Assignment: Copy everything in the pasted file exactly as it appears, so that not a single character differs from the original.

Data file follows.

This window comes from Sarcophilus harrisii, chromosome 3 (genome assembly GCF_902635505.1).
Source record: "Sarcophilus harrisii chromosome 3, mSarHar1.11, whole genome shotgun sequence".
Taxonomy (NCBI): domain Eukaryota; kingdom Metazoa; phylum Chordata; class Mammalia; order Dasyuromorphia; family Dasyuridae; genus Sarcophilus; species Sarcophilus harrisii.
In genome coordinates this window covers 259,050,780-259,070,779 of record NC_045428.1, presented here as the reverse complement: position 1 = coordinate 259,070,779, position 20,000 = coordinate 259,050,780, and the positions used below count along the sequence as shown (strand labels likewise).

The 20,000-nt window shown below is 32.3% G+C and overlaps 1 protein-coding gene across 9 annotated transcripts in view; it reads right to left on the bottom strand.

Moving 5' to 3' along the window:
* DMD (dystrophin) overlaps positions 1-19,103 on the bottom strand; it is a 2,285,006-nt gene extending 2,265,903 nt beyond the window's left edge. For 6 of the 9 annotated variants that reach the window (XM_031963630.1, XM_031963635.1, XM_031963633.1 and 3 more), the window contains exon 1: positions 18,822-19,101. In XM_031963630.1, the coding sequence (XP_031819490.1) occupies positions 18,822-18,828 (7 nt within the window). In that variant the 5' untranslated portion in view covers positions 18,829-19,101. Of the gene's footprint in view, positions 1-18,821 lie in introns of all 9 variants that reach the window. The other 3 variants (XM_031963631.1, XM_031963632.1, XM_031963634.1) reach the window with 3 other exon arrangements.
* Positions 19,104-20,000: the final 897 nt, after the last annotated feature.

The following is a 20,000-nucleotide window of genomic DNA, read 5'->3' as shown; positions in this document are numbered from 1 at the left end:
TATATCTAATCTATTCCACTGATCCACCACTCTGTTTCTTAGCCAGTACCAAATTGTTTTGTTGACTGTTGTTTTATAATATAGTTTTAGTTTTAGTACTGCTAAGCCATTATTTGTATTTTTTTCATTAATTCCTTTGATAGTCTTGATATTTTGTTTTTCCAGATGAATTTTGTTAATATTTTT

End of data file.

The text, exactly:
This window comes from Sarcophilus harrisii, chromosome 3 (genome assembly GCF_902635505.1).
Source record: "Sarcophilus harrisii chromosome 3, mSarHar1.11, whole genome shotgun sequence".
Taxonomy (NCBI): domain Eukaryota; kingdom Metazoa; phylum Chordata; class Mammalia; order Dasyuromorphia; family Dasyuridae; genus Sarcophilus; species Sarcophilus harrisii.
In genome coordinates this window covers 259,050,780-259,070,779 of record NC_045428.1, presented here as the reverse complement: position 1 = coordinate 259,070,779, position 20,000 = coordinate 259,050,780, and the positions used below count along the sequence as shown (strand labels likewise).

The 20,000-nt window shown below is 32.3% G+C and overlaps 1 protein-coding gene across 9 annotated transcripts in view; it reads right to left on the bottom strand.

Moving 5' to 3' along the window:
* DMD (dystrophin) overlaps positions 1-19,103 on the bottom strand; it is a 2,285,006-nt gene extending 2,265,903 nt beyond the window's left edge. For 6 of the 9 annotated variants that reach the window (XM_031963630.1, XM_031963635.1, XM_031963633.1 and 3 more), the window contains exon 1: positions 18,822-19,101. In XM_031963630.1, the coding sequence (XP_031819490.1) occupies positions 18,822-18,828 (7 nt within the window). In that variant the 5' untranslated portion in view covers positions 18,829-19,101. Of the gene's footprint in view, positions 1-18,821 lie in introns of all 9 variants that reach the window. The other 3 variants (XM_031963631.1, XM_031963632.1, XM_031963634.1) reach the window with 3 other exon arrangements.
* Positions 19,104-20,000: the final 897 nt, after the last annotated feature.

The following is a 20,000-nucleotide window of genomic DNA, read 5'->3' as shown; positions in this document are numbered from 1 at the left end:
TATATCTAATCTATTCCACTGATCCACCACTCTGTTTCTTAGCCAGTACCAAATTGTTTTGTTGACTGTTGTTTTATAATATAGTTTTAGTTTTAGTACTGCTAAGCCATTATTTGTATTTTTTTCATTAATTCCTTTGATAGTCTTGATATTTTGTTTTTCCAGATGAATTTTGTTAATATTTTT